The Mormon Church may be misleading its congregation when it comes to its tax-exempt investment fund, The Washington Post reports.
David Nielsen, a former senior portfolio manager at the Church of Jesus Christ of Latter-day Saints' investment division, filed a complaint with the Internal Revenue Service in November alleging the Mormon church's leaders stockpiled $100 billion in surplus donations rather using them for charitable purposes as intended.
Nielsen, who did not respond to the Post's queries, reportedly urged the IRS to strip the church's investment arm, Ensign — a non-profit required to operate exclusively for religious, educational, or other charitable purposes — of its tax-exempt status. He also accused church leaders of using donations to bail out a church-run insurance company and a Salt Lake City, Utah, mall that was part of a joint venture between the church and a local real estate company.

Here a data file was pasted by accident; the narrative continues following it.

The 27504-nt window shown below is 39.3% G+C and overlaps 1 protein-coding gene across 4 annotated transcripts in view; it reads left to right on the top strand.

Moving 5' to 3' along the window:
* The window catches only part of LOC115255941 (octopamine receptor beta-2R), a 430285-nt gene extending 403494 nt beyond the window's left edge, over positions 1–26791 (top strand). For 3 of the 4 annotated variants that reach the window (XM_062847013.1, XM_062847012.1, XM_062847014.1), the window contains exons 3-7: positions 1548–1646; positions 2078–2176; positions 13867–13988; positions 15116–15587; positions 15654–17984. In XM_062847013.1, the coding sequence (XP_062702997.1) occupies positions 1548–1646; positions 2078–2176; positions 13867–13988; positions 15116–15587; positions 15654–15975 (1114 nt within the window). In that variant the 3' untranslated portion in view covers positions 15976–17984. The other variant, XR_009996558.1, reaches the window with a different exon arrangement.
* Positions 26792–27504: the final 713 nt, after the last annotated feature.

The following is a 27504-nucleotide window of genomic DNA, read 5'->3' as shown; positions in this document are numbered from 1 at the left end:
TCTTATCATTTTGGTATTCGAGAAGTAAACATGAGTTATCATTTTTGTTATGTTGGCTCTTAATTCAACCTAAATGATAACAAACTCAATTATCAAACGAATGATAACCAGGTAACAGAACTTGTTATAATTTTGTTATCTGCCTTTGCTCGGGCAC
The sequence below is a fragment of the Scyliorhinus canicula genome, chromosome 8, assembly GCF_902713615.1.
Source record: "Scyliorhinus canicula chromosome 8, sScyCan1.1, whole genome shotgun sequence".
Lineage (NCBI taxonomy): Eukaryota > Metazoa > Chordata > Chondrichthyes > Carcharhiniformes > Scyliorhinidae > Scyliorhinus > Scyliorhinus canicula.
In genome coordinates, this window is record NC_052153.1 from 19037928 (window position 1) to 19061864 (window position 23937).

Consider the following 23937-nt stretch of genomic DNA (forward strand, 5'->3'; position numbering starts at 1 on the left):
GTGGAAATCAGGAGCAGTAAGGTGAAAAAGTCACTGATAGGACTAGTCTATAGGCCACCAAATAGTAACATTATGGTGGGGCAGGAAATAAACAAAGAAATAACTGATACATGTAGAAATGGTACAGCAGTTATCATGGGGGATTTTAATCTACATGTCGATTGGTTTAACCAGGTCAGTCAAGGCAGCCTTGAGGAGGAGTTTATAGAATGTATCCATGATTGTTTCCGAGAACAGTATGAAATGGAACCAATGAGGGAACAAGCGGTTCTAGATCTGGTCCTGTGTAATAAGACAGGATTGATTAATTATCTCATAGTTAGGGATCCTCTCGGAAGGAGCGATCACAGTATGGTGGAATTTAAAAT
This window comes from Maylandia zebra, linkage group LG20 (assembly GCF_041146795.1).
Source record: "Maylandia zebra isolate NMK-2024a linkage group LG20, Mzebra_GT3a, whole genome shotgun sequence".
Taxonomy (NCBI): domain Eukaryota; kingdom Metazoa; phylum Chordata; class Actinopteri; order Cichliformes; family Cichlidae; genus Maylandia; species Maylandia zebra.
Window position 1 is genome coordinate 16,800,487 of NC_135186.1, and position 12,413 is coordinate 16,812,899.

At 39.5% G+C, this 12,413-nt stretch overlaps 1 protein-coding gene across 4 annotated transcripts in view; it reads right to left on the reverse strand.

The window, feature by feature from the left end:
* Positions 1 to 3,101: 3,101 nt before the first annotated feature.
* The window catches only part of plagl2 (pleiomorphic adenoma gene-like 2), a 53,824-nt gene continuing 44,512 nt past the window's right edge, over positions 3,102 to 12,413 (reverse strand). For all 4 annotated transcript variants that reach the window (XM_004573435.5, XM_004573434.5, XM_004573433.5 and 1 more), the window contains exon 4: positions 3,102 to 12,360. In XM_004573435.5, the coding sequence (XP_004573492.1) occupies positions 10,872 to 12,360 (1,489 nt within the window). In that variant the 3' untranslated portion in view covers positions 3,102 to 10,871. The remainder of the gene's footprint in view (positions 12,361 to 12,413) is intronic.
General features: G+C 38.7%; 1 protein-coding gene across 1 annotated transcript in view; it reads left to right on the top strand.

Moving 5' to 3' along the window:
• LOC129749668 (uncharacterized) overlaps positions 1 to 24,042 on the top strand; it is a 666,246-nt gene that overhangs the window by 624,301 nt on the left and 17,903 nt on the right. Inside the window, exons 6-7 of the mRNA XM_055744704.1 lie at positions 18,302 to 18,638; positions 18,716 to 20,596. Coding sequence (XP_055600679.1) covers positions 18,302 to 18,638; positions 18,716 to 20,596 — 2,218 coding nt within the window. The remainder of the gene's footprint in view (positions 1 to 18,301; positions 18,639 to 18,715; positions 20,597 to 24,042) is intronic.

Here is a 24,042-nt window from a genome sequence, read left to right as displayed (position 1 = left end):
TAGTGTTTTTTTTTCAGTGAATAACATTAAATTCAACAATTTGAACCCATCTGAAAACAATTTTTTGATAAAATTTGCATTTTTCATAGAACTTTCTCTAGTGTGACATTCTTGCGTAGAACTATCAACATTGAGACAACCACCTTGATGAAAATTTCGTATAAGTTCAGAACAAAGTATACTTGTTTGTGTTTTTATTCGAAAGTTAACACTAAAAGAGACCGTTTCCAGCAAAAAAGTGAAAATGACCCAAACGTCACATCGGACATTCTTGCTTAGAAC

No documents were provided to support Nielsen's claims, but Philip Hackney, a former IRS official who teaches tax law at the University of Pittsburgh, said the complaint raised a "legitimate concern" about whether Ensign deserved its tax-exempt status.
"If you have a charity that simply amasses a war chest year after year and does not spread any money for charity purposes, that does not meet the requirements of tax law," he told the Post. Read more at The Washington Post.